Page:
Do not

  • Disguise, spin, or lie
  • Feel as though you must respond to all inquiries from journalists; a statement you have sent should be sufficient.
  • Add unnecessary details to the narrative or consent to being shot outside the school gates while appearing dejected or depressed

Take control

If journalists haven’t been in touch by now, they will very soon.

Keep in mind that they have a job to do, and if you don’t interact with them, they might run with opinions from anyone who seems knowledgeable or even just marginally informed, no matter how incorrect those opinions turn out to be.

So be prepared to make your own statement. It should be succinct and straightforward, and above all, it must emphasise the promising path ahead.

Things to think about include:

  • Are you dissatisfied, irritated, or saddened by this report?
  • What are you currently doing? Has action been taken to address the problems that Ofsted identified?
  • What are your main concerns? Explain these in straightforward language.
  • Whom are you collaborating with to guarantee improvement?

When compared to the work that must be done to really improve your nurserys, all of this may seem simple or even irrelevant, but good PR now can have a significant long-term impact.

After all, bad news never goes away in today’s digital world, and the message you send out now will always be accessible with a simple Google search for very time.

FAQ’s for a failed Ofsted visit 

What happens if you fail Ofsted inspection?

If your nursery or early years centre fails an Ofsted visit you maybe allowed to continue to operate, we will monitor your progress in meeting the welfare requirements notice.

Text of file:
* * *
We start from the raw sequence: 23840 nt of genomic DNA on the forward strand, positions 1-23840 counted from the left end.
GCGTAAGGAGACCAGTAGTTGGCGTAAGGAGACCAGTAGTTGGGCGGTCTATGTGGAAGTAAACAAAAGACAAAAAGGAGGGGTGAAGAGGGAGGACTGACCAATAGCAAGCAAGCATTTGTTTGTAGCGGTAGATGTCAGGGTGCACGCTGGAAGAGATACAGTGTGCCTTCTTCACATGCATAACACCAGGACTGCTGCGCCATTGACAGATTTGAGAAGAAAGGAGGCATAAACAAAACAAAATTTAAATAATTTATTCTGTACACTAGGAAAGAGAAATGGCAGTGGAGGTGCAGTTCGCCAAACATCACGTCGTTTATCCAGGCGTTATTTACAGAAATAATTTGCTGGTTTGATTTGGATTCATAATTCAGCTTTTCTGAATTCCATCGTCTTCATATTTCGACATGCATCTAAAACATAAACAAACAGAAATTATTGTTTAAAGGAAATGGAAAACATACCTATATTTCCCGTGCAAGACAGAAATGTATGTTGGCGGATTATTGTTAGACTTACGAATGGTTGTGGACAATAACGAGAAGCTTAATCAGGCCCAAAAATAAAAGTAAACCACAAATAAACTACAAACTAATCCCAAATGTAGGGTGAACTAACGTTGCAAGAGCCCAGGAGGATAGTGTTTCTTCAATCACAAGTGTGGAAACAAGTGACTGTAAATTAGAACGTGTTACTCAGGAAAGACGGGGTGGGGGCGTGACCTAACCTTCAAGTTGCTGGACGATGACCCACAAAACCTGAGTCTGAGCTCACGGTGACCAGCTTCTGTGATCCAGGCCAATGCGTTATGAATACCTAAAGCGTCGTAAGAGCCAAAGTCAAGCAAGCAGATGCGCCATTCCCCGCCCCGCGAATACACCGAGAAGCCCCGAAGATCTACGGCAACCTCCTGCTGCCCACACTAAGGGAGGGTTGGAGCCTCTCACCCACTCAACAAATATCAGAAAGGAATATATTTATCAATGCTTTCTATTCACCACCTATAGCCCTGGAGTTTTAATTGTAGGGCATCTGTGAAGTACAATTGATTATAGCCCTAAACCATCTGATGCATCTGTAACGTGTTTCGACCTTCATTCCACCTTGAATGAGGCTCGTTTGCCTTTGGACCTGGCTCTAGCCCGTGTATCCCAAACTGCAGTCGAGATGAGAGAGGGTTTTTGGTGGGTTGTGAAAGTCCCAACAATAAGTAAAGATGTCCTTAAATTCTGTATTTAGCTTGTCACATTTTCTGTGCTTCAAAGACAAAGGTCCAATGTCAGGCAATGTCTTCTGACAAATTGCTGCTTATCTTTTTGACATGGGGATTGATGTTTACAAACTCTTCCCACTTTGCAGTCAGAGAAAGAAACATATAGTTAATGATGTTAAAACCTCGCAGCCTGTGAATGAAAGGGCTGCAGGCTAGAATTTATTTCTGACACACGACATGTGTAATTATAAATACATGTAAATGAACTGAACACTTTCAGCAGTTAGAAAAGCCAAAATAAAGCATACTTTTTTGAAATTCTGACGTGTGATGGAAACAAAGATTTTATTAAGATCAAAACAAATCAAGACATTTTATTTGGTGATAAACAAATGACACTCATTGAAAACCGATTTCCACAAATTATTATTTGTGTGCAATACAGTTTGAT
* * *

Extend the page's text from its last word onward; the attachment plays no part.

What happens if a nursery gets requires improvement?

If your nursery has received a 'requires improvement' or above rating from Ofsted your setting will continue as a registered provider, though if you are judged as requiring improvement you will be inspected again within 12 months.

What do Ofsted inspectors look for in nurseries?

In nurseries Ofsted inspectors look at how staff keep children safe. watch the children play. ask children what they're learning from the activities and experiences staff provide them with.


In conclusion, when faced with the decision to close an early years or nursery facility due to a failed Ofsted inspection, seeking expert advice and guidance becomes essential. By completing the online enquiry form and reaching out to organisations specialising in business closures, nursery owners can access the necessary knowledge and support to navigate the complex process effectively.

Through obtaining professional advice, they can ensure a smooth and compliant closure while prioritising the well-being of their staff, families, and the wider community.

Taking these steps demonstrates a commitment to professionalism and responsible decision-making in the face of challenging circumstances.

Steve Jones Profile
Insolvency & Restructuring Expert at Business Insolvency Helpline

With over three decades of experience in the business and turnaround sector, Steve Jones is one of the founders of Business Insolvency Helpline. With specialist knowledge of Insolvency, Liquidations, Administration, Pre-packs, CVA, MVL, Restructuring Advice and Company investment.